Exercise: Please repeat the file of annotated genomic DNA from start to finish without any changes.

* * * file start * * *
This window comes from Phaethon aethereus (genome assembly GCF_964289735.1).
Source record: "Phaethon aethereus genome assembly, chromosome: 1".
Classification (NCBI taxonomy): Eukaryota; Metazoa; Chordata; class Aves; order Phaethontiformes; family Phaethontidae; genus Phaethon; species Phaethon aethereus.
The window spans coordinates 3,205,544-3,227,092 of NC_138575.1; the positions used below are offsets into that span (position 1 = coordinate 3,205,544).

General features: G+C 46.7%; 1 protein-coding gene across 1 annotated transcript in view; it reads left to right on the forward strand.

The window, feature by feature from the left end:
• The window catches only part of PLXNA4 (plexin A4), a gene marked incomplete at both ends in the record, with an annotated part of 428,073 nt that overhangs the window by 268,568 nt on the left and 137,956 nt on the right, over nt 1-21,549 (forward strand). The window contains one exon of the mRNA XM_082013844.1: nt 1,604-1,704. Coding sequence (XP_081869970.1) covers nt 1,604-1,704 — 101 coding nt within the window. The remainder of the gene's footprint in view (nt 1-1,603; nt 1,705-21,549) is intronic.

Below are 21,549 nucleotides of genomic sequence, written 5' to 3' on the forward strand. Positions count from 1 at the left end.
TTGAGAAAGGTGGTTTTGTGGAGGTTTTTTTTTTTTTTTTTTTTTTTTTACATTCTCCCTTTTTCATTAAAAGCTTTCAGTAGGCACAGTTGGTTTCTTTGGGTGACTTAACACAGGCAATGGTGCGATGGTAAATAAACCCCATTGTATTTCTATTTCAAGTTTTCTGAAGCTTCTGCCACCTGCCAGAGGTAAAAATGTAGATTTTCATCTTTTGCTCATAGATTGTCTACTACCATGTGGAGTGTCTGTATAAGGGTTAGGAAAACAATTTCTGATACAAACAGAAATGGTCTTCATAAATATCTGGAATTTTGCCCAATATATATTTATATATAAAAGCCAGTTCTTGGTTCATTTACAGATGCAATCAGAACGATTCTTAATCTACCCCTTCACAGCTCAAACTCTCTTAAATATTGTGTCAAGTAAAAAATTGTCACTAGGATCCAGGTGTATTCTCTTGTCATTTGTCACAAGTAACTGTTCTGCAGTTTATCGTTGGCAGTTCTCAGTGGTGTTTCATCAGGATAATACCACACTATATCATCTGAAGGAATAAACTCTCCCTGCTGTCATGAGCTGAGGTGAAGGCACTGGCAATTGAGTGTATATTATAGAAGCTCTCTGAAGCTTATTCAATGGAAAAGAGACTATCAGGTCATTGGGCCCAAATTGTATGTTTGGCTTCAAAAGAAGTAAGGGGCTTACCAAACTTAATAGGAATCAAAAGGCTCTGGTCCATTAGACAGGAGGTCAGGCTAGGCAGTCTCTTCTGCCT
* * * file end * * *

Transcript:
This window comes from Phaethon aethereus (genome assembly GCF_964289735.1).
Source record: "Phaethon aethereus genome assembly, chromosome: 1".
Classification (NCBI taxonomy): Eukaryota; Metazoa; Chordata; class Aves; order Phaethontiformes; family Phaethontidae; genus Phaethon; species Phaethon aethereus.
The window spans coordinates 3,205,544-3,227,092 of NC_138575.1; the positions used below are offsets into that span (position 1 = coordinate 3,205,544).

General features: G+C 46.7%; 1 protein-coding gene across 1 annotated transcript in view; it reads left to right on the forward strand.

The window, feature by feature from the left end:
• The window catches only part of PLXNA4 (plexin A4), a gene marked incomplete at both ends in the record, with an annotated part of 428,073 nt that overhangs the window by 268,568 nt on the left and 137,956 nt on the right, over nt 1-21,549 (forward strand). The window contains one exon of the mRNA XM_082013844.1: nt 1,604-1,704. Coding sequence (XP_081869970.1) covers nt 1,604-1,704 — 101 coding nt within the window. The remainder of the gene's footprint in view (nt 1-1,603; nt 1,705-21,549) is intronic.

Below are 21,549 nucleotides of genomic sequence, written 5' to 3' on the forward strand. Positions count from 1 at the left end.
TTGAGAAAGGTGGTTTTGTGGAGGTTTTTTTTTTTTTTTTTTTTTTTTTACATTCTCCCTTTTTCATTAAAAGCTTTCAGTAGGCACAGTTGGTTTCTTTGGGTGACTTAACACAGGCAATGGTGCGATGGTAAATAAACCCCATTGTATTTCTATTTCAAGTTTTCTGAAGCTTCTGCCACCTGCCAGAGGTAAAAATGTAGATTTTCATCTTTTGCTCATAGATTGTCTACTACCATGTGGAGTGTCTGTATAAGGGTTAGGAAAACAATTTCTGATACAAACAGAAATGGTCTTCATAAATATCTGGAATTTTGCCCAATATATATTTATATATAAAAGCCAGTTCTTGGTTCATTTACAGATGCAATCAGAACGATTCTTAATCTACCCCTTCACAGCTCAAACTCTCTTAAATATTGTGTCAAGTAAAAAATTGTCACTAGGATCCAGGTGTATTCTCTTGTCATTTGTCACAAGTAACTGTTCTGCAGTTTATCGTTGGCAGTTCTCAGTGGTGTTTCATCAGGATAATACCACACTATATCATCTGAAGGAATAAACTCTCCCTGCTGTCATGAGCTGAGGTGAAGGCACTGGCAATTGAGTGTATATTATAGAAGCTCTCTGAAGCTTATTCAATGGAAAAGAGACTATCAGGTCATTGGGCCCAAATTGTATGTTTGGCTTCAAAAGAAGTAAGGGGCTTACCAAACTTAATAGGAATCAAAAGGCTCTGGTCCATTAGACAGGAGGTCAGGCTAGGCAGTCTCTTCTGCCT